New York Times Complains FAA Regs on Drones Abridge Freedom of Press
So the New York Times has found an onerous, creativity-stifling regulation it abhors. Naturally, they want a carve-out so it still impacts everyone else but, well, journalists and the corporations which hire them.
Jack Nicas of the Wall Street Journal reported today that the New York Times Company is joining other journalistic enterprises like the Associated Press and Tribune Co. in "a joint brief in a high-profile legal case that is testing the FAA's legal authority to regulate drones":
In the brief, the media groups criticized the FAA's "overly broad policy" that restricts use of commercial drones in the U.S., saying it violates the First Amendment right of newsgathering and has already had "an impermissible chilling effect" on some journalists' reporting.
The friend-of-the-court brief was filed in opposition to the FAA's appeal of a recent ruling that overturned the agency's first fine against a drone pilot. In that decision, National Transportation Safety Board Judge Patrick Geraghty ruled that drones are "model aircraft" and thus not subject to the FAA's rules on manned aircraft.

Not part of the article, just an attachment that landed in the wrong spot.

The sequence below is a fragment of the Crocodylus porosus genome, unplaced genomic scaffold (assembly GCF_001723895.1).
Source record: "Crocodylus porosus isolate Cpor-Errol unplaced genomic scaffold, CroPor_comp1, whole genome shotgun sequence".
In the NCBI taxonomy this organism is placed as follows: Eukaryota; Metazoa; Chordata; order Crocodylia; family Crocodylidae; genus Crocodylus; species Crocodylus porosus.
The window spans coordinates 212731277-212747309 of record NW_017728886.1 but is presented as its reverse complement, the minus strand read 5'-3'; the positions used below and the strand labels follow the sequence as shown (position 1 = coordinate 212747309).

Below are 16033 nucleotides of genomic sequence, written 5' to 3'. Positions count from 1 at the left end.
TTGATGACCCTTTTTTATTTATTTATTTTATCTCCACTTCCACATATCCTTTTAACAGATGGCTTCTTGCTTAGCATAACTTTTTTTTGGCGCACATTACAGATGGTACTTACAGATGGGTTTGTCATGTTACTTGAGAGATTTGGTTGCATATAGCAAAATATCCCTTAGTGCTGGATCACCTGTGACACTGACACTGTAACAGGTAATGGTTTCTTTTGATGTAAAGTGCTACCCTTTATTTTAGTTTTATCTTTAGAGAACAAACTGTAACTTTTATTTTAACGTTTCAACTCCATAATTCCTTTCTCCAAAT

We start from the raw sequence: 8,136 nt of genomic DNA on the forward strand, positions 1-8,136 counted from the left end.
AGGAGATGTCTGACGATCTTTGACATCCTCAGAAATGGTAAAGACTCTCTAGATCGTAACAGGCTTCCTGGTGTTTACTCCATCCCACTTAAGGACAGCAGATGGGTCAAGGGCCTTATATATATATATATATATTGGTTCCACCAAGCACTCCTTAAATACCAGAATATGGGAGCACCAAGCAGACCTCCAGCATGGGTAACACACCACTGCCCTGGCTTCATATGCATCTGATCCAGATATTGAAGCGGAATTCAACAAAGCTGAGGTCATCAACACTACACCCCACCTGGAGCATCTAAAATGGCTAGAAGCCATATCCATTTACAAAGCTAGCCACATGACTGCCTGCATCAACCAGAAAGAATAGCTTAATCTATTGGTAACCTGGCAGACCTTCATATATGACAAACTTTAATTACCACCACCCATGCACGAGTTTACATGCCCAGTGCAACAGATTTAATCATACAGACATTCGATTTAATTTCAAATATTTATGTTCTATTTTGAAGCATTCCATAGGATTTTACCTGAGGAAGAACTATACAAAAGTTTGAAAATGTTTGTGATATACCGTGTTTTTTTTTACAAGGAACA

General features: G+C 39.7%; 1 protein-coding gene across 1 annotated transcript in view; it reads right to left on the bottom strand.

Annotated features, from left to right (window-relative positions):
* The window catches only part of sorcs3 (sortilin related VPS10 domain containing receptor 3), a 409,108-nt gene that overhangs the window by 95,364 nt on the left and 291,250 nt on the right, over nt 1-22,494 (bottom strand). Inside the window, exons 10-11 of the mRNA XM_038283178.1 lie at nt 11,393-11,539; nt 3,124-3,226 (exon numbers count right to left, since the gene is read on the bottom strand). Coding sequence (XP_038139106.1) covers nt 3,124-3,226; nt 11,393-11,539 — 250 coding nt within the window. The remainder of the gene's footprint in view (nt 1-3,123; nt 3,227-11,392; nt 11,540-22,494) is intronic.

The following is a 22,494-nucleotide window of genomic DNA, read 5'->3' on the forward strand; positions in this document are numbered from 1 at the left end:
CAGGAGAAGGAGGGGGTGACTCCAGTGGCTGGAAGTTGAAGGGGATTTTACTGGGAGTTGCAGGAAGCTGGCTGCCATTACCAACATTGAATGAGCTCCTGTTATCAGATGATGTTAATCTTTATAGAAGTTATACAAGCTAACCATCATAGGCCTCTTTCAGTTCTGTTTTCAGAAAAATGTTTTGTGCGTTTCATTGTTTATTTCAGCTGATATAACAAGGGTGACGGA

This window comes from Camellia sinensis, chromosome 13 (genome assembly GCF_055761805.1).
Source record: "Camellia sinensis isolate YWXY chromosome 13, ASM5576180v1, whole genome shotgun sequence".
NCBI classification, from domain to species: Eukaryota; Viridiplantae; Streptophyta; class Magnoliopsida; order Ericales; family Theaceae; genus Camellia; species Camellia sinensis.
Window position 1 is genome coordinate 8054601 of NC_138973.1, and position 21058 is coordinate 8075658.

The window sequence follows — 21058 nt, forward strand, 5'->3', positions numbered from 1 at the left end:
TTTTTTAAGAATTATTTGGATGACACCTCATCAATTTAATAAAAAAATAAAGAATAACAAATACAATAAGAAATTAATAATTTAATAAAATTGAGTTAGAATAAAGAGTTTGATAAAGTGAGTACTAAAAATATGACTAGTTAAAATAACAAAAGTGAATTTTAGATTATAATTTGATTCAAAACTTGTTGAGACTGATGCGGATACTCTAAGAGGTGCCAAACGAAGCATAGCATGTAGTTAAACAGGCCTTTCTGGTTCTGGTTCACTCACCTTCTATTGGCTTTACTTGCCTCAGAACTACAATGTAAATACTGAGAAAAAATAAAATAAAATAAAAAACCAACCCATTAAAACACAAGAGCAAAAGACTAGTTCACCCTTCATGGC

The FAA has rejected that interpretation, saying it can pursue penalties against model aircraft that endanger air safety. The agency appealed the ruling to the full NTSB.
What the Times essentially argues in its brief is that, yes, it is a commercial enterprise, but that it deserves a carve-out from the FAA's ban on commercial for-profit operation of drones because the Times is in the business of news gathering, a First Amendment-protected activity. Never mind that news agencies like the Times are perfectly free to hire and charter licensed helicopter or airplane pilots to engage in aerial newsgathering, it's just an obviously much more expensive endeavor overall than operating unmanned drones would be if it were permitted.
Perhaps, on the merits, the Times is in the right. There's certainly debate to be had about the proper regulatory policy on drone usage in American airspace, and perhaps a wider commercial use -- for news gathering and otherwise -- should be deployed.
That said, it is instructive when an organization like the New York Times, which wails and moans in its editorials about corporations spending millions on political messaging and advertising to influence elections -- and with them public policy -- finds itself complaining to a regulatory agency that it somehow should be treated differently from every other corporation in America simply because it belongs to the Fourth Estate.